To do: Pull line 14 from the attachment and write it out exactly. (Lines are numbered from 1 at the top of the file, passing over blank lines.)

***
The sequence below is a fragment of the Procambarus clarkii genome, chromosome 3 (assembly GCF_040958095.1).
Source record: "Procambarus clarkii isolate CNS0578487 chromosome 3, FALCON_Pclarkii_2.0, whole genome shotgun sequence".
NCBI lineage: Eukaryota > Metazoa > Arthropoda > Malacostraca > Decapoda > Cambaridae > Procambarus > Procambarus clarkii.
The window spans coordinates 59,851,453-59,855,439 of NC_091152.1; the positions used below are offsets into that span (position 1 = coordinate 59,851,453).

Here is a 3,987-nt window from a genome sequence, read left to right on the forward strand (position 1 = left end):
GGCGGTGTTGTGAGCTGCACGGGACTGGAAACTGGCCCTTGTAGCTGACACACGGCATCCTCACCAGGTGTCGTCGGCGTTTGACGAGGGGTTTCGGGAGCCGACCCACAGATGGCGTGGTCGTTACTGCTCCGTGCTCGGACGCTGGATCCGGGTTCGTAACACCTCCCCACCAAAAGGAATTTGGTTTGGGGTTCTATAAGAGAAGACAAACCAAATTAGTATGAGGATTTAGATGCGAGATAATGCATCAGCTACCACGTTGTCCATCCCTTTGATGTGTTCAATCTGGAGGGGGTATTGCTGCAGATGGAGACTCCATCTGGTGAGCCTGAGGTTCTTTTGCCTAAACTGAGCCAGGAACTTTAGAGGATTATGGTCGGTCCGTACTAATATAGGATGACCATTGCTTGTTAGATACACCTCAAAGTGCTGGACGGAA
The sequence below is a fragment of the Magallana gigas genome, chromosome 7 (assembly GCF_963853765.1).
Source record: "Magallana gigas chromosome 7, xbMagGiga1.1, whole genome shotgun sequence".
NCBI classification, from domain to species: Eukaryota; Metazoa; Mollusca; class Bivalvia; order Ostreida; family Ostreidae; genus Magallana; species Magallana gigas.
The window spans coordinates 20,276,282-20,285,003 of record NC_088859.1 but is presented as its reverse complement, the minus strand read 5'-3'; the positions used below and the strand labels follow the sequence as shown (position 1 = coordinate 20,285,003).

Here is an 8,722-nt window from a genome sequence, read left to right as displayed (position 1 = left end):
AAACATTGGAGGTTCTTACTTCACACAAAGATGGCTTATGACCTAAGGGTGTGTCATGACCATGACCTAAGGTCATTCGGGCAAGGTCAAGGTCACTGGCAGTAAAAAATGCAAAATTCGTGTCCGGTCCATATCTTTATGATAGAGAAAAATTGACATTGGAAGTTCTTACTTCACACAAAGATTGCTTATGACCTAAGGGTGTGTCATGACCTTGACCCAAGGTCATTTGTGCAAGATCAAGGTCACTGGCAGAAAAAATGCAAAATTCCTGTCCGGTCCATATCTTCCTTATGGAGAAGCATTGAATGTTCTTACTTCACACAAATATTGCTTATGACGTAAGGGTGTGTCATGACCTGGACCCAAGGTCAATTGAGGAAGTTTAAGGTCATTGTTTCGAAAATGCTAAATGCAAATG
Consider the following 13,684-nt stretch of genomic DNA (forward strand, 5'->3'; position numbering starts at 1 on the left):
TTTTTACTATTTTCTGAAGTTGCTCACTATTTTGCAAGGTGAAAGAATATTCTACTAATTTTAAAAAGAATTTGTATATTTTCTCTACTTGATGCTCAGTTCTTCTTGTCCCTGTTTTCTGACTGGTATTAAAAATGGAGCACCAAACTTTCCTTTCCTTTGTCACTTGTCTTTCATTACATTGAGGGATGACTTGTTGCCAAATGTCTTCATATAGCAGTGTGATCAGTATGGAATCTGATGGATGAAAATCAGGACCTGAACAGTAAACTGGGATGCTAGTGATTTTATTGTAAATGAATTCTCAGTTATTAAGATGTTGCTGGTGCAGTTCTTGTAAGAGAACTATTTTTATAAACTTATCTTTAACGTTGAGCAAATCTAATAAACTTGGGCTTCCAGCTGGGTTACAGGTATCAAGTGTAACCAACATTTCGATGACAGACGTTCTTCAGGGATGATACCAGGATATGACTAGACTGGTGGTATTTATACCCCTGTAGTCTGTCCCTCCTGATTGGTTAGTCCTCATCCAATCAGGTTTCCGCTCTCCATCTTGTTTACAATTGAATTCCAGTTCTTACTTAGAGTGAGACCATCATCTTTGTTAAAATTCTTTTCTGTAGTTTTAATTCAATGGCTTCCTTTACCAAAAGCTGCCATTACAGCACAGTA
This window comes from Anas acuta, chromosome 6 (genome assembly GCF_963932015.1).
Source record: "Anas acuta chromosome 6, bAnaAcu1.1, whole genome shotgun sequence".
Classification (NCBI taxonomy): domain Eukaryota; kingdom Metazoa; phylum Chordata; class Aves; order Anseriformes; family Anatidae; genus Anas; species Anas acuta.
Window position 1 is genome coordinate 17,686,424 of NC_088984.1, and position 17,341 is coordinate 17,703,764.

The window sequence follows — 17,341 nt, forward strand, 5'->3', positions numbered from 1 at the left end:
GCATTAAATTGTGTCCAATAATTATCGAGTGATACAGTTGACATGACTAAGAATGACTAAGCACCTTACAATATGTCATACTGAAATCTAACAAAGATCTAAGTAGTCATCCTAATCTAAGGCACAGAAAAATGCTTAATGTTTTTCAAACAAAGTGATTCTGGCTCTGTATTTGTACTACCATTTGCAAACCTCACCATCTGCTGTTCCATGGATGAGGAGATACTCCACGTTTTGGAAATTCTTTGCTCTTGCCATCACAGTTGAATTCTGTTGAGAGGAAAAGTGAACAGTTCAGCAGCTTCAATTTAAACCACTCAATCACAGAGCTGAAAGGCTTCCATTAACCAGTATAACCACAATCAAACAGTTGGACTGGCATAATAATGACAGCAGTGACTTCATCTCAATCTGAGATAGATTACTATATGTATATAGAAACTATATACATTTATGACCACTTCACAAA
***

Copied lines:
TTTTTACTATTTTCTGAAGTTGCTCACTATTTTGCAAGGTGAAAGAATATTCTACTAATTTTAAAAAGAATTTGTATATTTTCTCTACTTGATGCTCAGTTCTTCTTGTCCCTGTTTTCTGACTGGTATTAAAAATGGAGCACCAAACTTTCCTTTCCTTTGTCACTTGTCTTTCATTACATTGAGGGATGACTTGTTGCCAAATGTCTTCATATAGCAGTGTGATCAGTATGGAATCTGATGGATGAAAATCAGGACCTGAACAGTAAACTGGGATGCTAGTGATTTTATTGTAAATGAATTCTCAGTTATTAAGATGTTGCTGGTGCAGTTCTTGTAAGAGAACTATTTTTATAAACTTATCTTTAACGTTGAGCAAATCTAATAAACTTGGGCTTCCAGCTGGGTTACAGGTATCAAGTGTAACCAACATTTCGATGACAGACGTTCTTCAGGGATGATACCAGGATATGACTAGACTGGTGGTATTTATACCCCTGTAGTCTGTCCCTCCTGATTGGTTAGTCCTCATCCAATCAGGTTTCCGCTCTCCATCTTGTTTACAATTGAATTCCAGTTCTTACTTAGAGTGAGACCATCATCTTTGTTAAAATTCTTTTCTGTAGTTTTAATTCAATGGCTTCCTTTACCAAAAGCTGCCATTACAGCACAGTA